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VocalEssence, with conductor Philip Brunelle

Mike Krivit, Krivit Photography

VocalEssence gathers 300 voices for Dove oratorio

  • Article by: WILLIAM RANDALL BEARD
  • Special to the Star Tribune
  • October 28, 2013 - 12:47 PM

For its 45th-season opener, Sunday afternoon at Central Lutheran in Minneapolis. VocalEssence went big. There was soprano Maria Jette, tenor Dan Dressen, the St. Olaf Choir and Northfield Youth Choirs, more than 300 voices, with a full symphony orchestra, for the U.S. premiere of British composer Jonathan Dove’s “There Was a Child.”

This hour-long oratorio is a massive work, especially in its emotional force. It was commissioned by a friend of the composer whose 19-year-old son drowned while snorkeling in Thailand. Dove exploited the variety of vocal textures possible to create a powerful statement.

His orchestrations were shimmering and evocative, as when, in Keats’ “A Song About Myself,” the winds amplified the character of a naughty boy. There were moments of a cappella simplicity, as in Langston Hughes’, “Birth,” abstract verses given a complex, emotional context.

But too many climaxes turned bombastic. And the music too often overwhelmed the delicate poetry, as in two settings of Emily Dickinson.

Music Director Philip Brunelle led a strong performance, maintaining balances between the forces while conveying the emotional power.

As the boy, Dressen’s was a thoughtful reading, but not at all youthful. Jette, as the mother, was at her most expressive in a lamentation from Shakespeare’s “King John.”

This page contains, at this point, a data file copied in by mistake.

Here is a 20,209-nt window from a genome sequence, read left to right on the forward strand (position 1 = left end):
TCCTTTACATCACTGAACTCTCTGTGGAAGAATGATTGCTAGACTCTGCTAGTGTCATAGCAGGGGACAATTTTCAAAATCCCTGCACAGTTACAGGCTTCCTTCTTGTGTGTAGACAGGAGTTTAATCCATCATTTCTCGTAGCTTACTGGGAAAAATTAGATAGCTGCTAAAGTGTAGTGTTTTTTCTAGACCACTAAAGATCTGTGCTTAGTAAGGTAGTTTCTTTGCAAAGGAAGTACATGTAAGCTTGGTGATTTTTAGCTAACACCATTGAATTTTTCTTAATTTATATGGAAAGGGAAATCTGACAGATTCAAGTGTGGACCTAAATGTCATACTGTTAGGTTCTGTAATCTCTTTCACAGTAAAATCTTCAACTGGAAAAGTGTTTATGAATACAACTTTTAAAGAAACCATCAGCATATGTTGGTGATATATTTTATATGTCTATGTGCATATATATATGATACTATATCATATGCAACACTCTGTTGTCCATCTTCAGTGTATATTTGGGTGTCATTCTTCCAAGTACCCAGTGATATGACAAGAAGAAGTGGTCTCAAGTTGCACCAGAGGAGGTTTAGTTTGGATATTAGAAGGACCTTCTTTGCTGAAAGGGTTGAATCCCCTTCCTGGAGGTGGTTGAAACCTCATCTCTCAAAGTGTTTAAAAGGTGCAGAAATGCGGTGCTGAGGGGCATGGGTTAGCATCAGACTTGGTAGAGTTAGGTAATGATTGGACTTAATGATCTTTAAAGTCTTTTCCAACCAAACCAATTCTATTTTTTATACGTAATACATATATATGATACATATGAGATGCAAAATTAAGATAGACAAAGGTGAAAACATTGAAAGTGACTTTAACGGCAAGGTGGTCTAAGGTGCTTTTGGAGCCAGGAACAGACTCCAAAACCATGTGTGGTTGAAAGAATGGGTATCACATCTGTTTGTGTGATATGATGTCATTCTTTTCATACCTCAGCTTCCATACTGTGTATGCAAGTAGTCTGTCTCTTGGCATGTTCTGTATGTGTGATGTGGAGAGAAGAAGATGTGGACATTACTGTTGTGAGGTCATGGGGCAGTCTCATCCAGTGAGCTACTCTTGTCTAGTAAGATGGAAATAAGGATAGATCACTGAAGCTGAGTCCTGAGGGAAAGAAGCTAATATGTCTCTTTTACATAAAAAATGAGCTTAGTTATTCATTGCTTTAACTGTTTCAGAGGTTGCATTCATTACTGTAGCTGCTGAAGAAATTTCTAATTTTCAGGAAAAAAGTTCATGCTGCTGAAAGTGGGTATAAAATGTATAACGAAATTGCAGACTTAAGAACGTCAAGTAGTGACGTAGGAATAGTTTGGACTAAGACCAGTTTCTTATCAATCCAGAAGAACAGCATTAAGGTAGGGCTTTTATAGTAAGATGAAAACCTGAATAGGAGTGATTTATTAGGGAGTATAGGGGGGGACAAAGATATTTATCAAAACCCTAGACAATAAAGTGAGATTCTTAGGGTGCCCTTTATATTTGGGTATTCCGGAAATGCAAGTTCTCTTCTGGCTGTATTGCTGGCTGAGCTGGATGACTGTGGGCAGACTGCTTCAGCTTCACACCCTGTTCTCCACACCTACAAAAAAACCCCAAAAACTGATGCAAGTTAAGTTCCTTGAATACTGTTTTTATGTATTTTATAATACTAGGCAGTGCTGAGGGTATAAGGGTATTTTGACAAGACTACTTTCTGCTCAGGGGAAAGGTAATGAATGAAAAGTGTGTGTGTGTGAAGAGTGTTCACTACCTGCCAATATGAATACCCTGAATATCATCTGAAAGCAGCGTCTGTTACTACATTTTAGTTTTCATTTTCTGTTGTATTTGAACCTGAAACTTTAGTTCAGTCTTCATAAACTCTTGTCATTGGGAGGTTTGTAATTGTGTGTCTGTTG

Dove did not end the piece in grief. He used Whitman’s “There Was a Child” to close with a celebration of life. He ended the work on an inspirationally quiet note.

The concert opened with two performances by the Ensemble Singers, opening with a world-premiere by Aaron Jay Kernis, “Glorious Majesty (Psalm 104).” This was an extremely difficult piece, densely harmonic. But Kernis is a master at conveying the meaning of texts, capturing both the glorious praise to God and the earthy simplicity of the human enterprise.

This is a work that will likely not be performed very frequently due to its difficulty. So it was good to hear it here. I would love another opportunity.

The Ensemble Singers also gave a stirring performance of Stephen Paulus’ “The Day is Done,” sung to honor Paulus, who is slowly recovering from a stroke. This is a work of utter simplicity that captures a deep and abiding faith. Brunelle conducted with clear love for the composer and the composition. The result was moving.

 

William Randall Beard writes about music.

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